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A clear, useful guide through the current chaotic political landscape.

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A sharp explanation of how American politics has become so discordant.

Journalist Klein, co-founder of Vox, formerly of the Washington Post, MSNBC, and Bloomberg, reminds readers that political commentators in the 1950s and ’60s denounced Republicans and Democrats as “tweedledum and tweedledee.” With liberals and conservatives in both parties, they complained, voters lacked a true choice. The author suspects that race played a role, and he capably shows us why and how. For a century after the Civil War, former Confederate states, obsessed with keeping blacks powerless, elected a congressional bloc that “kept the Democratic party less liberal than it otherwise would’ve been, the Republican Party congressionally weaker than it otherwise would’ve been, and stopped the parties from sorting themselves around the deepest political cleavage of the age.” Following the passage of the 1964 Civil Rights Act, many white Southern Democrats became Republicans, and the parties turned consistently liberal and conservative. Given a “true choice,” Klein maintains, voters discarded ideology in favor of “identity politics.” Americans, like all humans, cherish their “tribe” and distrust outsiders. Identity was once a preoccupation of minorities, but it has recently attracted white activists and poisoned the national discourse. The author deplores the decline of mass media (network TV, daily newspapers), which could not offend a large audience, and the rise of niche media and internet sites, which tell a small audience only what they want to hear. American observers often joke about European nations that have many parties who vote in lock step. In fact, such parties cooperate to pass legislation. America is the sole system with only two parties, both of which are convinced that the other is not only incompetent (a traditional accusation), but a danger to the nation. So far, calls for drastic action to prevent the apocalypse are confined to social media, fringe activists, and the rhetoric of Trump supporters. Fortunately—according to Klein—Trump is lazy, but future presidents may be more savvy. The author does not conclude this deeply insightful, if dispiriting, analysis by proposing a solution.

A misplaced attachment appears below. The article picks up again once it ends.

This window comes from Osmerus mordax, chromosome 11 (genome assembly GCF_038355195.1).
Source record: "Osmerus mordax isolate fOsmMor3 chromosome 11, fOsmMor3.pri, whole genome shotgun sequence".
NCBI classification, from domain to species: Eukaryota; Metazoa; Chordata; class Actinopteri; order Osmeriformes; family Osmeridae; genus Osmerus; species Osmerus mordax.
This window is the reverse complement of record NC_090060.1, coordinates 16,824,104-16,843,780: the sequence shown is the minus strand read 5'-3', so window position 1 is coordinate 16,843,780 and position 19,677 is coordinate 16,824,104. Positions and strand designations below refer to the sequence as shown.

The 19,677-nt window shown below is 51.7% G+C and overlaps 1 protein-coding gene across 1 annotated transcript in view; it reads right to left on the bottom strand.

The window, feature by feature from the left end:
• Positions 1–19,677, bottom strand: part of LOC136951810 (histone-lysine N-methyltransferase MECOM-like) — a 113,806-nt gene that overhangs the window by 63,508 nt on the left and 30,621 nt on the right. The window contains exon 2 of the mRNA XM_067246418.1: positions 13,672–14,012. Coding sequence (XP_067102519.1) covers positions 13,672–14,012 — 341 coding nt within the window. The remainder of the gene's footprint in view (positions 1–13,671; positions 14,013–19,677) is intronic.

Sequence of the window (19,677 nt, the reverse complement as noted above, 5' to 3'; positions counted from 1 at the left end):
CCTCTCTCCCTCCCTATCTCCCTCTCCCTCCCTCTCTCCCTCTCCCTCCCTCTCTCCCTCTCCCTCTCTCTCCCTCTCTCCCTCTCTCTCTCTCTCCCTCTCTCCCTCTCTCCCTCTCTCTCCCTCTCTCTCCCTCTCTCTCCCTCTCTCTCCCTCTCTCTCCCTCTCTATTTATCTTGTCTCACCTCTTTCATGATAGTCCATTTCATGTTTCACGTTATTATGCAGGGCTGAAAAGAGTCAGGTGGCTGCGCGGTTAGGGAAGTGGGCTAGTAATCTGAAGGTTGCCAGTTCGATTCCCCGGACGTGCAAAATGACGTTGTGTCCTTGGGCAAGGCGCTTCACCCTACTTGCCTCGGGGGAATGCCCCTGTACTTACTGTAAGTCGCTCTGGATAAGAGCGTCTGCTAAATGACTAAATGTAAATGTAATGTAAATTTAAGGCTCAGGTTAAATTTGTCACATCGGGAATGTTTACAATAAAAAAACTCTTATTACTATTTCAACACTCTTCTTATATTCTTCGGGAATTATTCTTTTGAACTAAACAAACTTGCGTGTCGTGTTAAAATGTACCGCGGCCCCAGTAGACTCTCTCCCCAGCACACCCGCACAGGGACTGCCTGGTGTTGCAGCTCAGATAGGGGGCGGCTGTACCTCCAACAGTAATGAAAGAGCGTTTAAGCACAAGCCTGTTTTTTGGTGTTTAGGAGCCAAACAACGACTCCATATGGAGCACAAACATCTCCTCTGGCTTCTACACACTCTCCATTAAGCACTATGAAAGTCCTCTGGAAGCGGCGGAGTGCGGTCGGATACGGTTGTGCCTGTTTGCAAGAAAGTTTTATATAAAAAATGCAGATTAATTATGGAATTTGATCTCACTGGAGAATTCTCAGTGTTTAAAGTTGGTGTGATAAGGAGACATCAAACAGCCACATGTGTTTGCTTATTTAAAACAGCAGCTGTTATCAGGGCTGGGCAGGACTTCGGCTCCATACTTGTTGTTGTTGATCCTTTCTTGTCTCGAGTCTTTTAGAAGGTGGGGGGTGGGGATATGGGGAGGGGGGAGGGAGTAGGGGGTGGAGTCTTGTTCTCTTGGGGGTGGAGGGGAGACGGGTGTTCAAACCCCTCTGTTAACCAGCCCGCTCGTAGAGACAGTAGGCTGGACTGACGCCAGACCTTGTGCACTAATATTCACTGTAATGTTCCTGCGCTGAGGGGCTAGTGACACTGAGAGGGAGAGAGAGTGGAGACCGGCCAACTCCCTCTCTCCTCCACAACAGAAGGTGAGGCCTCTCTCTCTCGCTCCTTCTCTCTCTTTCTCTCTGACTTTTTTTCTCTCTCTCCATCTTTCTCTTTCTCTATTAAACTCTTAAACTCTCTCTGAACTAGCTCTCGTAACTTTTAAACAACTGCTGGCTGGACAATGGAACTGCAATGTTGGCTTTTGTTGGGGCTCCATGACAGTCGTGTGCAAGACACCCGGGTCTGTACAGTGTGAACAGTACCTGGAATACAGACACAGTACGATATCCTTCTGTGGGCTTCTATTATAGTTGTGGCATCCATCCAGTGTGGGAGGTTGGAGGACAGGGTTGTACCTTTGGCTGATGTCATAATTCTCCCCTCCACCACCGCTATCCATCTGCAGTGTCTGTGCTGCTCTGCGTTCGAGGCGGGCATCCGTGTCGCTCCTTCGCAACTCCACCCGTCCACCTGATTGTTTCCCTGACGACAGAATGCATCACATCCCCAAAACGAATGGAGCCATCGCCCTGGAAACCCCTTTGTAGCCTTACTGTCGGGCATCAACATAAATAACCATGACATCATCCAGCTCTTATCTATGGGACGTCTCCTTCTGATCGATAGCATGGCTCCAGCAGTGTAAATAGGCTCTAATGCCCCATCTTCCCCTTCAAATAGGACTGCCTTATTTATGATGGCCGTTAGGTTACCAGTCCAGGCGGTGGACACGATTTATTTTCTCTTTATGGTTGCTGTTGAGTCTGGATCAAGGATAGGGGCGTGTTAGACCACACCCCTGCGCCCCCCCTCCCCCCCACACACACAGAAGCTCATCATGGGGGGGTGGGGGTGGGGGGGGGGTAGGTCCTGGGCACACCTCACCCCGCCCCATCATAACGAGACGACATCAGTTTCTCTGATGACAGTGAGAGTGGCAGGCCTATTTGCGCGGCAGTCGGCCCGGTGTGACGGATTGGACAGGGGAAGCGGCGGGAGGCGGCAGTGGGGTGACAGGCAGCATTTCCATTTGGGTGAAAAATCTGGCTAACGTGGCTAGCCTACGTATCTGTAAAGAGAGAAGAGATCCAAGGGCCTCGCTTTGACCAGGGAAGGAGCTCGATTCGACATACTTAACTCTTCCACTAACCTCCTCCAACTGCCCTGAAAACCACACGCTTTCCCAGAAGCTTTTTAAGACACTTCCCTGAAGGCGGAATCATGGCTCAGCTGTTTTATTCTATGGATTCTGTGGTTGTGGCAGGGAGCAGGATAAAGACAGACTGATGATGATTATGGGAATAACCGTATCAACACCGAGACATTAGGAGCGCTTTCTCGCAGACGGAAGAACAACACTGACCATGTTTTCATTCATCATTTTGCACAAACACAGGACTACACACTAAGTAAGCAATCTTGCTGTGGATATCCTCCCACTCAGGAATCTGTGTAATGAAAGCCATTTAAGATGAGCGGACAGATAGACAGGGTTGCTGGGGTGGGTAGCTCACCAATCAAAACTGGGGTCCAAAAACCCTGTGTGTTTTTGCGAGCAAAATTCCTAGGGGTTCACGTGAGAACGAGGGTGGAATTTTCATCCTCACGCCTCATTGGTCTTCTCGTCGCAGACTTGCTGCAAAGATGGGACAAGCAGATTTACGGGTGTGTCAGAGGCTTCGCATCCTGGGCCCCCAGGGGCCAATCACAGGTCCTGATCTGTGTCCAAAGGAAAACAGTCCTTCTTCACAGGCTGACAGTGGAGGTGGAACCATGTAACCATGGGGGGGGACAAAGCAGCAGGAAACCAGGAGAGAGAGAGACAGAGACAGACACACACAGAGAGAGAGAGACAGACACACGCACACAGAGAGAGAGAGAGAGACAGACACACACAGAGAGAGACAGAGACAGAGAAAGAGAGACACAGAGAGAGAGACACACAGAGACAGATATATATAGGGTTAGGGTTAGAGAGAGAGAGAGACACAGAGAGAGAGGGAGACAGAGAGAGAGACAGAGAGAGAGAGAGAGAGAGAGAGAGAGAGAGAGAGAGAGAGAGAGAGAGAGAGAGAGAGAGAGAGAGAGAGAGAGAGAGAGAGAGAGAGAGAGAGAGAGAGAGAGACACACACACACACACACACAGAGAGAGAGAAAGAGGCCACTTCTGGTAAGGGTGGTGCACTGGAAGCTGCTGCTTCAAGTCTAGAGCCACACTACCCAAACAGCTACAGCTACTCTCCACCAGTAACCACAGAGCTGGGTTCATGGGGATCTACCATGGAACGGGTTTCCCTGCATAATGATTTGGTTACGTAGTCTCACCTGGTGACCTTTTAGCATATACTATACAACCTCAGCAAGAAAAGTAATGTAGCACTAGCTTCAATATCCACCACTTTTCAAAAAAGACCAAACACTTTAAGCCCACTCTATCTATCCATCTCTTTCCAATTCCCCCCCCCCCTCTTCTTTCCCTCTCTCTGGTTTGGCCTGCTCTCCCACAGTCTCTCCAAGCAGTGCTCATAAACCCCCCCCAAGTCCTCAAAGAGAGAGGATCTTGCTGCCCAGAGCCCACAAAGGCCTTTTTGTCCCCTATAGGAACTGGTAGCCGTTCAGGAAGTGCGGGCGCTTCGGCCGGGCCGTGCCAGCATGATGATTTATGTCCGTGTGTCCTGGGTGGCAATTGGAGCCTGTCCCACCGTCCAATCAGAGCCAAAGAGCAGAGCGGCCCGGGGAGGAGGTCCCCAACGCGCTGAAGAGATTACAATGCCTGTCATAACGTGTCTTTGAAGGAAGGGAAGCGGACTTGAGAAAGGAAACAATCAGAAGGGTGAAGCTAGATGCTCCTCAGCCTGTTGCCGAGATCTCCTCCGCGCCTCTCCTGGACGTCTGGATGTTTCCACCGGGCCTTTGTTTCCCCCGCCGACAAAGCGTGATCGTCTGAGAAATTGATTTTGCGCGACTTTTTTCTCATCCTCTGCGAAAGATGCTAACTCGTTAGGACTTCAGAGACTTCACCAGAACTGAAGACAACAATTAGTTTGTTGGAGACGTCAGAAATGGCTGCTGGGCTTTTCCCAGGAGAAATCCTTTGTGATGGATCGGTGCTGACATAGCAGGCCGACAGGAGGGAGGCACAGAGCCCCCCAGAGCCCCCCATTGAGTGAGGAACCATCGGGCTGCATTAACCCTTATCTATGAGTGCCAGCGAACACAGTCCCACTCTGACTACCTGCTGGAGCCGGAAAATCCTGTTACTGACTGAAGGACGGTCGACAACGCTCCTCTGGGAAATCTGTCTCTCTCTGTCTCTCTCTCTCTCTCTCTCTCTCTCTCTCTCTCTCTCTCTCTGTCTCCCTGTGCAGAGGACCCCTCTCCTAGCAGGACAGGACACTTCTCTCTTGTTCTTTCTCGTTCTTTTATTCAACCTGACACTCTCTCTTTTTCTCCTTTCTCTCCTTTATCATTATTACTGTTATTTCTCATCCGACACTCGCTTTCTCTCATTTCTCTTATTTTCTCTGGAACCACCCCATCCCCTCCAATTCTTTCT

A clear, useful guide through the current chaotic political landscape.

Pub Date: Jan. 28, 2020

ISBN: 978-1-4767-0032-8

Page Count: 336

Publisher: Avid Reader Press

Review Posted Online: Dec. 22, 2019

Kirkus Reviews Issue: Jan. 15, 2020